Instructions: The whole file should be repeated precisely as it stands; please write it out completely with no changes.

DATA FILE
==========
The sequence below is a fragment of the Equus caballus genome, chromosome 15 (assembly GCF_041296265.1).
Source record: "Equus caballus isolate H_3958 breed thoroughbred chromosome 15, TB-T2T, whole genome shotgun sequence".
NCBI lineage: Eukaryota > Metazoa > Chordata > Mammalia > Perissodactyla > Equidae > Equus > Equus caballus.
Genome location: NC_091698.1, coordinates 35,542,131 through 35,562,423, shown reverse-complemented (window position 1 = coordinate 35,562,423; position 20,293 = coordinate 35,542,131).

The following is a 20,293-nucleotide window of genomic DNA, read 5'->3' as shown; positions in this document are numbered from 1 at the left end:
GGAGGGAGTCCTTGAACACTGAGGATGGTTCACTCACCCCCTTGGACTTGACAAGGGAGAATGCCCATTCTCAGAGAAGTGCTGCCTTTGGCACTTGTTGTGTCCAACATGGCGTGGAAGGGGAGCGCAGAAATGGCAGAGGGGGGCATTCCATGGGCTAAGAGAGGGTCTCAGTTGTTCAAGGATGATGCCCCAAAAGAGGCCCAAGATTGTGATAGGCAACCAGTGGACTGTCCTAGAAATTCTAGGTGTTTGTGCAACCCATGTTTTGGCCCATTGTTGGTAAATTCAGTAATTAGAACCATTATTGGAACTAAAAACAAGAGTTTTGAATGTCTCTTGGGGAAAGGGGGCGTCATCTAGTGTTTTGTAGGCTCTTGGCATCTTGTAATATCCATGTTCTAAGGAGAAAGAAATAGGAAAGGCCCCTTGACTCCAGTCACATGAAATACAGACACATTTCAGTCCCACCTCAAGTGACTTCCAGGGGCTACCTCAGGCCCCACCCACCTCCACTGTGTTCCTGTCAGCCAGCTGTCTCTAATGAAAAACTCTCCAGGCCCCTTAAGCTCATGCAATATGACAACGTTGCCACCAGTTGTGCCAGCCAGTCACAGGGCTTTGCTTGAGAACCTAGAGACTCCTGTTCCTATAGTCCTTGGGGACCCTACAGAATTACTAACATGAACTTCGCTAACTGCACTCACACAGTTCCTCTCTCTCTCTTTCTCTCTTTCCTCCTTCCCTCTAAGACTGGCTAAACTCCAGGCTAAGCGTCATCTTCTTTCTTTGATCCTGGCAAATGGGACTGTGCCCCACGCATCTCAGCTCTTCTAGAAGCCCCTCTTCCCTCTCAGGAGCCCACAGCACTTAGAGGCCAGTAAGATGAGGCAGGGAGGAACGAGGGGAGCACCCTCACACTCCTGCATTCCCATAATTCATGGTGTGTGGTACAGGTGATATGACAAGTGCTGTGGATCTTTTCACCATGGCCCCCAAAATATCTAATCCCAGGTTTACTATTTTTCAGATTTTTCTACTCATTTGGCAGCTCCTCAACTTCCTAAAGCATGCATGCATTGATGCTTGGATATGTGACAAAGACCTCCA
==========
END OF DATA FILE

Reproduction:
The sequence below is a fragment of the Equus caballus genome, chromosome 15 (assembly GCF_041296265.1).
Source record: "Equus caballus isolate H_3958 breed thoroughbred chromosome 15, TB-T2T, whole genome shotgun sequence".
NCBI lineage: Eukaryota > Metazoa > Chordata > Mammalia > Perissodactyla > Equidae > Equus > Equus caballus.
Genome location: NC_091698.1, coordinates 35,542,131 through 35,562,423, shown reverse-complemented (window position 1 = coordinate 35,562,423; position 20,293 = coordinate 35,542,131).

The following is a 20,293-nucleotide window of genomic DNA, read 5'->3' as shown; positions in this document are numbered from 1 at the left end:
GGAGGGAGTCCTTGAACACTGAGGATGGTTCACTCACCCCCTTGGACTTGACAAGGGAGAATGCCCATTCTCAGAGAAGTGCTGCCTTTGGCACTTGTTGTGTCCAACATGGCGTGGAAGGGGAGCGCAGAAATGGCAGAGGGGGGCATTCCATGGGCTAAGAGAGGGTCTCAGTTGTTCAAGGATGATGCCCCAAAAGAGGCCCAAGATTGTGATAGGCAACCAGTGGACTGTCCTAGAAATTCTAGGTGTTTGTGCAACCCATGTTTTGGCCCATTGTTGGTAAATTCAGTAATTAGAACCATTATTGGAACTAAAAACAAGAGTTTTGAATGTCTCTTGGGGAAAGGGGGCGTCATCTAGTGTTTTGTAGGCTCTTGGCATCTTGTAATATCCATGTTCTAAGGAGAAAGAAATAGGAAAGGCCCCTTGACTCCAGTCACATGAAATACAGACACATTTCAGTCCCACCTCAAGTGACTTCCAGGGGCTACCTCAGGCCCCACCCACCTCCACTGTGTTCCTGTCAGCCAGCTGTCTCTAATGAAAAACTCTCCAGGCCCCTTAAGCTCATGCAATATGACAACGTTGCCACCAGTTGTGCCAGCCAGTCACAGGGCTTTGCTTGAGAACCTAGAGACTCCTGTTCCTATAGTCCTTGGGGACCCTACAGAATTACTAACATGAACTTCGCTAACTGCACTCACACAGTTCCTCTCTCTCTCTTTCTCTCTTTCCTCCTTCCCTCTAAGACTGGCTAAACTCCAGGCTAAGCGTCATCTTCTTTCTTTGATCCTGGCAAATGGGACTGTGCCCCACGCATCTCAGCTCTTCTAGAAGCCCCTCTTCCCTCTCAGGAGCCCACAGCACTTAGAGGCCAGTAAGATGAGGCAGGGAGGAACGAGGGGAGCACCCTCACACTCCTGCATTCCCATAATTCATGGTGTGTGGTACAGGTGATATGACAAGTGCTGTGGATCTTTTCACCATGGCCCCCAAAATATCTAATCCCAGGTTTACTATTTTTCAGATTTTTCTACTCATTTGGCAGCTCCTCAACTTCCTAAAGCATGCATGCATTGATGCTTGGATATGTGACAAAGACCTCCA